• avatar

    I can’t wait for one to end up in the Junkyard so Murilee can compare it to the Levi’s Pacer.

  • avatar

    the running script badges on the B-pillar is so terribly gauche

    the seat pattern and the stark B&W dash isn’t that bad but overall i can’t much that’s more tasteless

  • avatar

    I don’t think you shiuld be dissing those forst generation Sevilles. I drove many miles in one of these. While there may be some Nova parts underneath, the effect is quite different.

    For example, Nova and Seville both had leaf springs. But the mountings and isolation were quite different on the Seville. The Seville had a different arrangement of liners between the leaves. And, the Seville had a completely different arrangement for the rear sway bar, done to reduce the transmission of road noise to the cabin.

    I also thought these Sevilles were exceptionally handsome, in a quiet and conservative way.

    I never saw a Gucci version, but the d’Elegance version looked quite, well, elegant to me.


    • 0 avatar

      Even though I was dissing them, I was far nicer to them than every Seville after it. Even the Versailles was a step up from the Granada in terms of luxury bits, performance hardware and NVH control.

      And if I can admire a Versailles, I do get what made the first Seville so awesome.

  • avatar

    Hi Sajeev!

    This is almost the first time I’m gonna disagree with you…

    BMW’s Mini leaves me cold. I prefer the 500. In all aspects. Design (interiorand exterior), handling, comfort. Even in this gaudy Gucci set up I’d take it over any Mini any day.

    • 0 avatar

      That’s the beauty of “styling”, its so subjective. Agreeing with me isn’t an especially good idea.

      • 0 avatar

        naw, I like your choice in cars! I think, though you are a big car guy and I’m an any-size-car-as-long-as-it’s-good-by-me car guy, I appreciate your love and understanding of all things automotive.

        I know my liking of the 500 is quite uncommon and weird for most Americans, but what can I do? For example, if I lived in America and let my passions flow I’d be torn between a 500 and an orange Challenger R/T. Or maybe a bullit Mustang. Or a Flex. Or a Cube.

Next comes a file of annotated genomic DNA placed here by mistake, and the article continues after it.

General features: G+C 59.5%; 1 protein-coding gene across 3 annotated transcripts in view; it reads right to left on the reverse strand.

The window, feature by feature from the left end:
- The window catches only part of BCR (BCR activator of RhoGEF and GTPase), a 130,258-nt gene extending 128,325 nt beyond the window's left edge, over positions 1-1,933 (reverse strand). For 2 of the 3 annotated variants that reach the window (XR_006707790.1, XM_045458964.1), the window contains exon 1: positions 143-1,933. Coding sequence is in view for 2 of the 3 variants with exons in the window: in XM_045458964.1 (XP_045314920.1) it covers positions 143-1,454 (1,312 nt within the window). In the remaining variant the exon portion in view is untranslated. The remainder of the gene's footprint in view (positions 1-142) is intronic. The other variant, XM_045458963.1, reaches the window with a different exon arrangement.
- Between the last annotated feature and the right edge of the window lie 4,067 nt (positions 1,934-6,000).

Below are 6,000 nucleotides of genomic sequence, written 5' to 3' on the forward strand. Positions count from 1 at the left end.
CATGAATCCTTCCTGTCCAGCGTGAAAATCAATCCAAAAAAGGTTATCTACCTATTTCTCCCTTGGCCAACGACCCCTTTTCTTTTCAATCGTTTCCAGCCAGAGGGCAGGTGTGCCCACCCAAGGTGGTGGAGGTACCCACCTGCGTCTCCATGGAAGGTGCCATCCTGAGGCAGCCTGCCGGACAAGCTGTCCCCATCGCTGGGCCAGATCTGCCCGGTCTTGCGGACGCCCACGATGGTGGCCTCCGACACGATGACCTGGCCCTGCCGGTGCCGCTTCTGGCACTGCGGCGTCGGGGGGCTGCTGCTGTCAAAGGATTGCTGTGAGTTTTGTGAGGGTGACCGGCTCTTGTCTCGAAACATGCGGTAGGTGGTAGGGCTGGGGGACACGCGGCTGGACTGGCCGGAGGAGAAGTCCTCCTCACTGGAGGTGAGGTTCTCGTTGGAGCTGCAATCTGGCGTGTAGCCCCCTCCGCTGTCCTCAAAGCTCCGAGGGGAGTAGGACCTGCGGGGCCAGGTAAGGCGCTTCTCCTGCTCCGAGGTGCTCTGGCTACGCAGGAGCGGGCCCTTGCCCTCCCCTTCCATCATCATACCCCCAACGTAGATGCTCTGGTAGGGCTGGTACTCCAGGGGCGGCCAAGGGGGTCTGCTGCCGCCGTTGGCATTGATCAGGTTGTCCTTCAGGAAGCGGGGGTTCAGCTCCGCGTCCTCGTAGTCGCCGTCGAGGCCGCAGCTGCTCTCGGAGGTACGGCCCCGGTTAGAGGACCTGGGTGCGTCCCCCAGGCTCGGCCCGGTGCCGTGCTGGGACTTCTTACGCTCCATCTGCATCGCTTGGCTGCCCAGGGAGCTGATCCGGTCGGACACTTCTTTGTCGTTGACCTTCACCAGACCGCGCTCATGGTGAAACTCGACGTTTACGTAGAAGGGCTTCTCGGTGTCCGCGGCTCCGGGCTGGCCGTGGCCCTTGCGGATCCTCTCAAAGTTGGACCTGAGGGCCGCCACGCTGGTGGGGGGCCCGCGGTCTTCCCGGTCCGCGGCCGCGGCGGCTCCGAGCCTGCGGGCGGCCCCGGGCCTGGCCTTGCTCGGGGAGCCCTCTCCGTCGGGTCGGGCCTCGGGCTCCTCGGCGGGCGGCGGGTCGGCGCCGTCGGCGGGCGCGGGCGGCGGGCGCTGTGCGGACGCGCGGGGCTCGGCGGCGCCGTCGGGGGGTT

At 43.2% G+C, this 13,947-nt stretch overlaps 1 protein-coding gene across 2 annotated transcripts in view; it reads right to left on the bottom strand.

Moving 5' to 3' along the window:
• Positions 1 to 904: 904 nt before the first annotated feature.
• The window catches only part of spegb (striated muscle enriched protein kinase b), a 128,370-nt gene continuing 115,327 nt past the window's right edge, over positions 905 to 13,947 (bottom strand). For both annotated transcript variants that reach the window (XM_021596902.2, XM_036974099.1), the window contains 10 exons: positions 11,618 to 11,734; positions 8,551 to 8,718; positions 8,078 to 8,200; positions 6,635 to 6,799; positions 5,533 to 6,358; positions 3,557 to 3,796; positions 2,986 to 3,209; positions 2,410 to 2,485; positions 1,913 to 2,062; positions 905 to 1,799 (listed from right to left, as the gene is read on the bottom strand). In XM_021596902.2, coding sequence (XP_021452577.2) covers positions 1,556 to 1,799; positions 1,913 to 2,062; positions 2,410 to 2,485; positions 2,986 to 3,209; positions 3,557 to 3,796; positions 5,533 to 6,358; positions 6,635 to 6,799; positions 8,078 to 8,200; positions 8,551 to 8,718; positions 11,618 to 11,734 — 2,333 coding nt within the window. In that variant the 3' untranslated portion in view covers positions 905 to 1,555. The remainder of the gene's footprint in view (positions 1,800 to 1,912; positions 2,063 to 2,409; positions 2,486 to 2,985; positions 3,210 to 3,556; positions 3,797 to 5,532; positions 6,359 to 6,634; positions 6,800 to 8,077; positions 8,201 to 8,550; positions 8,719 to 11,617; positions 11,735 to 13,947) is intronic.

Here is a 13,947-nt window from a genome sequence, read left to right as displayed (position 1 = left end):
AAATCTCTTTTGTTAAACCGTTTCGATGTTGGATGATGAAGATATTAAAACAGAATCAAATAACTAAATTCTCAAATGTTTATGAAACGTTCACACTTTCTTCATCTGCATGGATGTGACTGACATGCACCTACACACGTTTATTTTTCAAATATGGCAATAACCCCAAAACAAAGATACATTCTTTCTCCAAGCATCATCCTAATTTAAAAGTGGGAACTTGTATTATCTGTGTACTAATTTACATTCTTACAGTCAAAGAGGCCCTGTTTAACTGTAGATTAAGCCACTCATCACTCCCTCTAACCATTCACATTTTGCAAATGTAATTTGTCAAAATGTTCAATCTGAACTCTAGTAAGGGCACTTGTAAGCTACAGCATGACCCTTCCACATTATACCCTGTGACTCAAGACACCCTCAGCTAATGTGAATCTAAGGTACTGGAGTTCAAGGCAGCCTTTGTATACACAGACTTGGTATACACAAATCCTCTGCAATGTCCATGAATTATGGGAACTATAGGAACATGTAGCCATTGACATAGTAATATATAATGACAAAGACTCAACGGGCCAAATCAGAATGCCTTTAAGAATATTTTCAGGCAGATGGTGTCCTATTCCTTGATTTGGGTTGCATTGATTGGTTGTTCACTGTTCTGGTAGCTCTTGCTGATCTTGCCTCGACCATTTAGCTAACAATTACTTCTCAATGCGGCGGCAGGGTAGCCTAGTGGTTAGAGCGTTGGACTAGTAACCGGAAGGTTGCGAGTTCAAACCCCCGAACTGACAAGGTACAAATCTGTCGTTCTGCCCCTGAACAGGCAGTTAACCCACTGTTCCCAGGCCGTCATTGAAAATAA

See, I love all kinds of cars. It’s just that the 500 fires up my imagination much more than the Mini. But I’m glad both exist.

    • 0 avatar

      I agree. I could see driving a 500, but not a Mini.

      • 0 avatar

        Kudos on your good taste sir!

        Though I see Sajeev’s point on the windows, it really doesn’t bother me.

        But, the Mini, yikes! Cannot stand those way too big wheelarches and wheels and that pizza platter thing inside. Sigh, when I see that I think, “yuck!”.

    • 0 avatar

      Same here – I infinitely prefer the 500 to the Mini. This Gucci version is way over the top though – I want a stripper base model with the TwinAir engine. Small cars are always best at thier most basic.

  • avatar

    FIAT seems to have designed the perfect chick car, whether it poises to take sales away from the VW beetle and Mini Cooper as the car a man is least likely to want to be seen in remains up for debate given FIAT’s spotty dealer presence compared to the other two.

    • 0 avatar

      Don’t think either jeoff above or me are women. and i’m about as far from a metrossexual as one can be. So, this car can appeal to some men.

      Go on thinking it’s a chicks car. That way low demand from fear (LOL) will force Fiat to lower the price and the guys and gals that get it will be able to buy this car at lower prices.

      I think that’d work out quite nicely for me.

      But, to be honest, you do have a point. This Gucci version wopuld be the last one on my list as I have zero interest in fashion and the regular version’s interior really does it for me. But it being for the ladies does not sbother me att all.

      • 0 avatar